Friday, February 9, 2018

The Importance of Sleep for Babies and Parents

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by Jenna Brown

Sleep is something most of us wish we could get more of on a daily basis. As more things are added to the to-do list we tend to sacrifice shuteye. Research is now showing that could be a huge mistake.
For hundreds of years, health experts have tried to unravel the mystery of sleep. More precisely, they’ve tried to nail down why people need sleep and what occurs while we slumber. What they have discovered is that sleep is essential for our health at all stages of life. For babies, sleep can influence their physical growth, weight and much more.

Why Sleep is Vital for Growing Babies
Researchers may not know everything that happens during sleep, but they do know that it impacts a child’s development starting in infancy. Many hormones are connected to sleep. For example, sleep deprivation can decrease the hormone leptin, which signals that we’re full and should stop eating. This can increase the risk of obesity in children and babies.

During sleep, our bodies also produce more illness fighting proteins. Sleeping the majority of the day helps newborns fight off illness as they get used to the environment outside of the womb.

Learning is another reason to make sure baby gets ample shuteye. While your baby is sleeping their brain is busy learning and taking things in from the immediate surroundings.

Newborns need up to 18 hours of sleep a day. Once babies are four months old they still need 12-16 hours of sleep split between nighttime sleeping and naps.

Helping Your Baby Get a Good Night’s Sleep

Choose a Safe Crib Mattress - Sleep safety starts with the right crib mattress. It should be firm, free of chemicals and fit the crib so there are no gaps.

Use Onesies Instead of Sheets - Babies want to be warm and swaddled when they sleep, but sheets pose a serious risk. Instead of covering your baby with blankets, put them to bed in a onesie that covers the feet.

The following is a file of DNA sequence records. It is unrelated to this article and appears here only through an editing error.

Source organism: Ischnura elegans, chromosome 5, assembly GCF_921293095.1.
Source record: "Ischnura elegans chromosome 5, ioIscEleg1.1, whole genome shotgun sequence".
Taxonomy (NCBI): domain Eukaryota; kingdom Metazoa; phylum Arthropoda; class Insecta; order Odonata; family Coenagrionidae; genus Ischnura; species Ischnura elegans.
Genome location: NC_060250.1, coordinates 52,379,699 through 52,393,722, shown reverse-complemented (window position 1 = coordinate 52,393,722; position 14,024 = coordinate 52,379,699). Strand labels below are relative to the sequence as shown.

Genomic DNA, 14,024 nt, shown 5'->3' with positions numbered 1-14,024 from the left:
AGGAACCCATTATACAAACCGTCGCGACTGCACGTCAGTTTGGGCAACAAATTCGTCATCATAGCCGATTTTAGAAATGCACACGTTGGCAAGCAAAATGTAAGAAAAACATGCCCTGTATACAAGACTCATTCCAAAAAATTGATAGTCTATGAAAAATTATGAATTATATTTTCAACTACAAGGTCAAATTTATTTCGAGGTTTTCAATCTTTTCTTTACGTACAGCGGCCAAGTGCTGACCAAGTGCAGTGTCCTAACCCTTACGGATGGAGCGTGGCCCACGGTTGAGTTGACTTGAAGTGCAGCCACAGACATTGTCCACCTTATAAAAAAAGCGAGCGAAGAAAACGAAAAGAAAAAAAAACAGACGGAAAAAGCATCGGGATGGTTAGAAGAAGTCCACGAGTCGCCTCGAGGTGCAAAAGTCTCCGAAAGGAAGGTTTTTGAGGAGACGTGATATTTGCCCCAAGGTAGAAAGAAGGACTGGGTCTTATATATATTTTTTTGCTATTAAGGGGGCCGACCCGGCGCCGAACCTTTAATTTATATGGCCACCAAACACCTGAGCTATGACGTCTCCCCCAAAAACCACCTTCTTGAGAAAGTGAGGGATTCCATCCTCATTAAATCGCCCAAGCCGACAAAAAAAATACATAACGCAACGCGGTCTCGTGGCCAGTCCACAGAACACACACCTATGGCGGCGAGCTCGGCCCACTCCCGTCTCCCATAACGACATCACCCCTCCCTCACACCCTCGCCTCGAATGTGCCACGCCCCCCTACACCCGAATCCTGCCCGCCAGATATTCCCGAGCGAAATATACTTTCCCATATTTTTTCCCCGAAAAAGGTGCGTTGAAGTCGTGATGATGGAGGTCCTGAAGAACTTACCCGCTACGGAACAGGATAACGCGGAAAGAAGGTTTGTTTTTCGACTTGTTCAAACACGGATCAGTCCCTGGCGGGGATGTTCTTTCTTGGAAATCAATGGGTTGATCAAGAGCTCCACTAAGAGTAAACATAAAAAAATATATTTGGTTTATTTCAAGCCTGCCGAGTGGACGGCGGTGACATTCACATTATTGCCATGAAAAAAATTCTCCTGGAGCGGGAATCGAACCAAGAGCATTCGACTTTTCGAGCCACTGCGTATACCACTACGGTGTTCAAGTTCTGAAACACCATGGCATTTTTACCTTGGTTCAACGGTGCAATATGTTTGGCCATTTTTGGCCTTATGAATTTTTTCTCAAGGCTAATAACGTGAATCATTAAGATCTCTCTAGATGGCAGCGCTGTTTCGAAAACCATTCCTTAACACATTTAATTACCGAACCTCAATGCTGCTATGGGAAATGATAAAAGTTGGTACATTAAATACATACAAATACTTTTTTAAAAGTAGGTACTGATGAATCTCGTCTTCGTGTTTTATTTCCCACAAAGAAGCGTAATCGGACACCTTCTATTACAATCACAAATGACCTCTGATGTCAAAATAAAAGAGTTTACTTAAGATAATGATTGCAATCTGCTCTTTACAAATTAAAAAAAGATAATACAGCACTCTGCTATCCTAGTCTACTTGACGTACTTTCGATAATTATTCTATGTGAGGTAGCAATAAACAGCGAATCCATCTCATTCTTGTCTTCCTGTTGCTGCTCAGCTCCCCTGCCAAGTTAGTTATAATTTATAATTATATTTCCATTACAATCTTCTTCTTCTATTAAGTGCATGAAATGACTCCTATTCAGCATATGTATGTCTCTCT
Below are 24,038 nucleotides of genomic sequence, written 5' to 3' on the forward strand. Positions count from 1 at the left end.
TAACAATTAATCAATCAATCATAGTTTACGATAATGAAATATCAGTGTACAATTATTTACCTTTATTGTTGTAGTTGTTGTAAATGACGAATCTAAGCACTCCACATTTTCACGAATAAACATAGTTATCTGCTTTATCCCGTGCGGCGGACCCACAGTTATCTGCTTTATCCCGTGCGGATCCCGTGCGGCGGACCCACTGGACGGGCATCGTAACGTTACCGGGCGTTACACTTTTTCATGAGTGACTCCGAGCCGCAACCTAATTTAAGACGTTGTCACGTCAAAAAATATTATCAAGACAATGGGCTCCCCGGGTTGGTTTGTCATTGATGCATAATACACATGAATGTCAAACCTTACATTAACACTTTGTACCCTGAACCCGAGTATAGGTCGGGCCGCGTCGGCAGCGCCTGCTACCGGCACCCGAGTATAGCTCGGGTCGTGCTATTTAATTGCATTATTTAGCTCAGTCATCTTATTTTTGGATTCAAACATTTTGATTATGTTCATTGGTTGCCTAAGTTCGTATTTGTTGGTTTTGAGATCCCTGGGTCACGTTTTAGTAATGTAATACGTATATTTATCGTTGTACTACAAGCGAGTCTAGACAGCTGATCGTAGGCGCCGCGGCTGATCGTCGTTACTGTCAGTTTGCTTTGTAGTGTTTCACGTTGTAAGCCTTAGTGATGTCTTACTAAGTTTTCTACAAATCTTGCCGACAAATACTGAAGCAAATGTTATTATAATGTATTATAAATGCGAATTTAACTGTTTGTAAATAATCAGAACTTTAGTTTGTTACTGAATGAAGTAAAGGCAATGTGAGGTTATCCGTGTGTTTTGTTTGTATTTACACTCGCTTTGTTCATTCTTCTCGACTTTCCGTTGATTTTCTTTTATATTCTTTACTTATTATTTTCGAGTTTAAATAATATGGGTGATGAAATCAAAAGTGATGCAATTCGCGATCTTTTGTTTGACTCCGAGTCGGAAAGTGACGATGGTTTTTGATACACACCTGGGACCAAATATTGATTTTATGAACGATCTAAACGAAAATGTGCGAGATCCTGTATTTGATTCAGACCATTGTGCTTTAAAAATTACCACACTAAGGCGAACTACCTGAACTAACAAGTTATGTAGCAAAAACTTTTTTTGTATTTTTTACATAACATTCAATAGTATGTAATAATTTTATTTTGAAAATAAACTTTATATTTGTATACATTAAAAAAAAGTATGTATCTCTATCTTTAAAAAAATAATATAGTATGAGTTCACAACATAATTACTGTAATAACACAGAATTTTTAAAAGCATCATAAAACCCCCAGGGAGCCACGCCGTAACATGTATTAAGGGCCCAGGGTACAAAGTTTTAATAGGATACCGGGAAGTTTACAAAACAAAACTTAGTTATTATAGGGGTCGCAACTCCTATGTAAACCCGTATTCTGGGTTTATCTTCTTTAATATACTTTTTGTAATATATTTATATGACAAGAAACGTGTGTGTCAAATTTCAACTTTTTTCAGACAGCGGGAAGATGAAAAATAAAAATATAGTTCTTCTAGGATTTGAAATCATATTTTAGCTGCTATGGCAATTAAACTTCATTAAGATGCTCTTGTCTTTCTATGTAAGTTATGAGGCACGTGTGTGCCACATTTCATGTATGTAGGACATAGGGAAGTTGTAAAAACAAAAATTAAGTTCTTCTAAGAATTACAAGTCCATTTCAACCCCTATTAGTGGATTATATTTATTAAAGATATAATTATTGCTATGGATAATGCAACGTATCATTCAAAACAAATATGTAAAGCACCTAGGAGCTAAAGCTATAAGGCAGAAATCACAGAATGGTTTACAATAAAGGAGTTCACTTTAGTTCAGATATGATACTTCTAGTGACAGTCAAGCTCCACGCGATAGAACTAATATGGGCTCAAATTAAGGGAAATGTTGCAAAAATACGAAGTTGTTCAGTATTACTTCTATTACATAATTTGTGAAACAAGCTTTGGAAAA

Stick to a Sleeping Schedule - As hard as it may be to do some days, the best way to ensure your baby is sleeping soundly is to stick to a sleeping schedule. Babies as young as 2-4 months can get accustomed to a nap schedule as long as you’re consistent. Having a bedtime routine also helps establish a sleep schedule.

Allow your baby to coax herself to sleep. Resist the urge to always coax your baby to sleep yourself. In the first 2-4 weeks that may be necessary, but after that start working on laying them down and letting them go to sleep on their own.

The Importance of Parental Rest
Parents need adequate sleep for all the reasons noted above and then some. There are two primary reasons why all parents should make sleep a top priority:
Sleep deprivation can be dangerous - period. Being sleep deprived is like being drunk. Your judgment is shot, coordination goes out the window and you’re much more likely to have an accident.

Your mood will take a major nosedive. Many couples say that the most difficult period was the year after having their first child. I’m convinced sleep deprivation has a lot to do with it. Stress levels are already high as you try to figure out how to care for a small delicate human being. Chronic sleep deprivation will compound the situation by increasing your risk of anxiety and depression.

Coping with a crying baby at night can make sleep difficult, but it is doable.

For starters, use the advice above to make sure your baby is sleeping well. The more soundly they sleep, the easier it is for you to get rest.

Take steps to adjust your schedule as much as you can during the first 6 months when babies wake up more frequently to eat or get changed. Ask if you can temporarily switch to a flex schedule after your maternity leave is up. Working from home is even better since you can create a sleep and work schedule based on when your baby sleeps.

Remember, this is a brief period that requires a lot of flexibility. The more you can mitigate the unpredictability the better rested you’ll be.

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